Has Israel abandoned foreign relations? If you ask the Foreign Ministry labor union, the answer is yes.
A report prepared and publicized Tuesday shows that the number of Israeli representatives in the world is in a continuous decline, in spite of the sensitive state of the country and its PR efforts; in some 35% of the countries with which Israel has relations, there is no representative from Jerusalem.
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“Israel has abandoned its PR efforts,” said the Foreign Ministry labor union. “Even as the leaders of the country are aware of the complicated position of Israel within the international community, and realize there is a need for change in everything that is related to the country’s public relations, on the ground, the situation is worse than ever.”
The union wrote, “In many of the countries (with which there are relations) no diplomatic activity can repair the foreign relations of Israel, and unfortunately, in the places where we are not, there are many representatives of Arab countries, and of the Palestinian Authority, presenting the situation in a one-sided manner.”
The report also showed that the issue of the Foreign Ministry’s budget is not a priority, and in spite of all the challenges – the office is budgeted under its needs. “Abandoning our international PR activity hurts the national security of Israel," the union warned.
According to the report, Israel has relations with more than 160 countries, but only in 103 countries are there Israeli diplomatic representatives. Most of Israel’s representatives are in Asia (35), the rest are spread in continental America (27), Europe (21), and Africa (10).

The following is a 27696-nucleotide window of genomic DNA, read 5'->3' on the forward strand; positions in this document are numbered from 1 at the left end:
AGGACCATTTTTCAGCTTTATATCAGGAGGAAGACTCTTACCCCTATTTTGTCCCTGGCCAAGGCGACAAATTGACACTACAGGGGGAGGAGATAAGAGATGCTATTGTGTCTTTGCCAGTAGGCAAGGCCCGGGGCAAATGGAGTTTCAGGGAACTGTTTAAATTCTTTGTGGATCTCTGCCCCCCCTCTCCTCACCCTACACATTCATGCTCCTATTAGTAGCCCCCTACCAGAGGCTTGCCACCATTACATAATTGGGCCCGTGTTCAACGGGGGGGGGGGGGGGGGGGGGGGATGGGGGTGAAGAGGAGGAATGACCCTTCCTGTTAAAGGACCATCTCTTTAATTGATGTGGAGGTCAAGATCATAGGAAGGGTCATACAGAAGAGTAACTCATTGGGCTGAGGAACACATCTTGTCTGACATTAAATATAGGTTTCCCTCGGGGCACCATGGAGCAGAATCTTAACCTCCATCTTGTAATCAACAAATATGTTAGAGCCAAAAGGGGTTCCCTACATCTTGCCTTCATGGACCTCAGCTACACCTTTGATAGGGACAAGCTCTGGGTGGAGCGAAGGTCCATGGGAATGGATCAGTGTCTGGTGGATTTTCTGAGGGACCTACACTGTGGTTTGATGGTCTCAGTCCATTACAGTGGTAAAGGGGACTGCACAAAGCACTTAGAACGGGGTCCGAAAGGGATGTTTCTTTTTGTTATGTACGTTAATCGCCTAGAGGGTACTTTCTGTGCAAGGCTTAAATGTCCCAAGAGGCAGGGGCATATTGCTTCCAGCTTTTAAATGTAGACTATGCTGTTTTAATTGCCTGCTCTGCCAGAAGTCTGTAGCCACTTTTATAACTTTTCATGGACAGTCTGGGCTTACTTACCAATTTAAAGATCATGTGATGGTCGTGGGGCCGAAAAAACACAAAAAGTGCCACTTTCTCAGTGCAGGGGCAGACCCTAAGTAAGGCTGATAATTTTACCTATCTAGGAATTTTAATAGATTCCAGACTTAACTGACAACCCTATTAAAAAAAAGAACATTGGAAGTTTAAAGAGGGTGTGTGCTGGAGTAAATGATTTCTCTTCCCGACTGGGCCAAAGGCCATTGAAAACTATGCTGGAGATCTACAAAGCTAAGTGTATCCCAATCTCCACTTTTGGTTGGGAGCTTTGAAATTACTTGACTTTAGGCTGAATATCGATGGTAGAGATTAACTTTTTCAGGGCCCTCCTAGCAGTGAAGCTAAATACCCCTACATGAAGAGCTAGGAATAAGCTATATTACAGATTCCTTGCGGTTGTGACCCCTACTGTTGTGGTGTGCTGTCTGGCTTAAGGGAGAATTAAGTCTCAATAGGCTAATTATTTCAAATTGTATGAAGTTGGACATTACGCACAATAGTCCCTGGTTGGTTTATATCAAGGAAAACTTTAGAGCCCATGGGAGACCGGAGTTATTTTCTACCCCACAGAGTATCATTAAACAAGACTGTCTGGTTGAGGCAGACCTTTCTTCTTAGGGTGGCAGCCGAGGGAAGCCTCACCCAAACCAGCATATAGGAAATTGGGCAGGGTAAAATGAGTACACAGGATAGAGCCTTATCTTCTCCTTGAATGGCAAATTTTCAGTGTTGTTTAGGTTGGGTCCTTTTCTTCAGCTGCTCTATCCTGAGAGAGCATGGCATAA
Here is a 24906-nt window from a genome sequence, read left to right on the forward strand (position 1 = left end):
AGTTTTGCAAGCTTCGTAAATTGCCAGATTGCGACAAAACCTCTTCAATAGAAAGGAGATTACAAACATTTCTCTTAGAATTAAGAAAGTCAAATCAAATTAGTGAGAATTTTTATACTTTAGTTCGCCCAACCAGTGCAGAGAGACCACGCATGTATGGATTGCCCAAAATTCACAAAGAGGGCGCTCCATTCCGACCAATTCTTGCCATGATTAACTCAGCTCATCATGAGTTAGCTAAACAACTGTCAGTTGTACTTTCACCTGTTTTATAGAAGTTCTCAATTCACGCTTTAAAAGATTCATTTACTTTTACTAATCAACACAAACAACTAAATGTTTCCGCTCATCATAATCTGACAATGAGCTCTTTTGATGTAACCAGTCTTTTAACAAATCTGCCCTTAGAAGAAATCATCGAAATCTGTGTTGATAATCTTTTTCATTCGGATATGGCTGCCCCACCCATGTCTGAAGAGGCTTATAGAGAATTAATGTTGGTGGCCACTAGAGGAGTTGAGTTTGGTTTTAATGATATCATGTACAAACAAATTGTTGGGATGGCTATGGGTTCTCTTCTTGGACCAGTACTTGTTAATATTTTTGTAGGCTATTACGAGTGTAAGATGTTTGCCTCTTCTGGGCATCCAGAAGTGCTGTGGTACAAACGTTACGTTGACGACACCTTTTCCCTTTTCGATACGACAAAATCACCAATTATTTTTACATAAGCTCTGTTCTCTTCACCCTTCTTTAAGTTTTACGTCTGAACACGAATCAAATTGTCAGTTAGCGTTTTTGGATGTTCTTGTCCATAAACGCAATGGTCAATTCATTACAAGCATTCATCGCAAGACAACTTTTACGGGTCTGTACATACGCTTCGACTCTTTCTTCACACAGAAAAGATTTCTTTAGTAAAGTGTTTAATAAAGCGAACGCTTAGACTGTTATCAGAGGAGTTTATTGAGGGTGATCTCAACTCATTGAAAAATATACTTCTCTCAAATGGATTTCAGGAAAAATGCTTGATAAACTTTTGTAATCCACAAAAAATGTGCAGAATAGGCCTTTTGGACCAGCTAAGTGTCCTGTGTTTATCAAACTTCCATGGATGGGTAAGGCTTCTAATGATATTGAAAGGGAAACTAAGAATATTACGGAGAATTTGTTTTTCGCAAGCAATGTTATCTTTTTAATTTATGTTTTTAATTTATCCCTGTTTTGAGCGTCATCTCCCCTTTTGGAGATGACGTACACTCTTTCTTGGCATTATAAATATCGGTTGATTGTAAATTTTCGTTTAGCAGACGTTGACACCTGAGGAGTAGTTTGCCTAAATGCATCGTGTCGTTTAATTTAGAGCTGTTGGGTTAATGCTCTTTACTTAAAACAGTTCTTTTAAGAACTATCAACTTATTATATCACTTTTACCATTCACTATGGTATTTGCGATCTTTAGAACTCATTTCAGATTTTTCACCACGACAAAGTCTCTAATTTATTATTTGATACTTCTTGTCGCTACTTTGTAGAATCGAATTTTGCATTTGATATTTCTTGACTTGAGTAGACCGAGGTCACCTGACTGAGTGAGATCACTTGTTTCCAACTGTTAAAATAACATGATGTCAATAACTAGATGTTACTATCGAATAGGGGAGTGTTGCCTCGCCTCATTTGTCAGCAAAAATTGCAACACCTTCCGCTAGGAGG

In total, Israel is represented by 220 emissaries globally, of these 66 are in Europe, 56 in Asia, 55 in continental America, and 12 in Africa – in addition to the 10 additional diplomats on the continent.
The numbers show that the total of Israeli representatives throughout the world has been in decline since the 1970s, and since then, the number of emissaries has also declined. While in the 1980s, Israel was represented by an average 4.5 emissaries per country, today the average is around two.
The dismal state of foreign relations is clear when examining the percentage of foreign relations budget from the Gross National Product (GNP), in comparison to other countries. In Israel only 0.15% of the GNP is set aside for foreign relations, a much lower rate when considering countries such as Norway (0.9%), Denmark (0.85%), the UK (0.75%), and Germany (0.4%).
Only Iran invests in foreign relations less than Israel – at 0.1% of its GNP.
“The main point is that Israel deals with complicated challenges on the international stage,” explained Yaacov Livne of Foreign Ministry labor union. “These challenges have both a clear military and diplomatic aspect. We need capabilities.
"This is not only about the current government, or that which came before. There has been a process of serious decline going on for four decades, in the ability of Israel to promote its interests in the world.”
Livne added, “The numbers speak for themselves, but we need to invest more money. Today there is a budget of NIS 1.6 billion – a number that does not exist in any country that has foreign relations, especially not in a country like Israel, which faces challenges...Our diplomatic capabilities are in line with that of a third world country not interested relations.“
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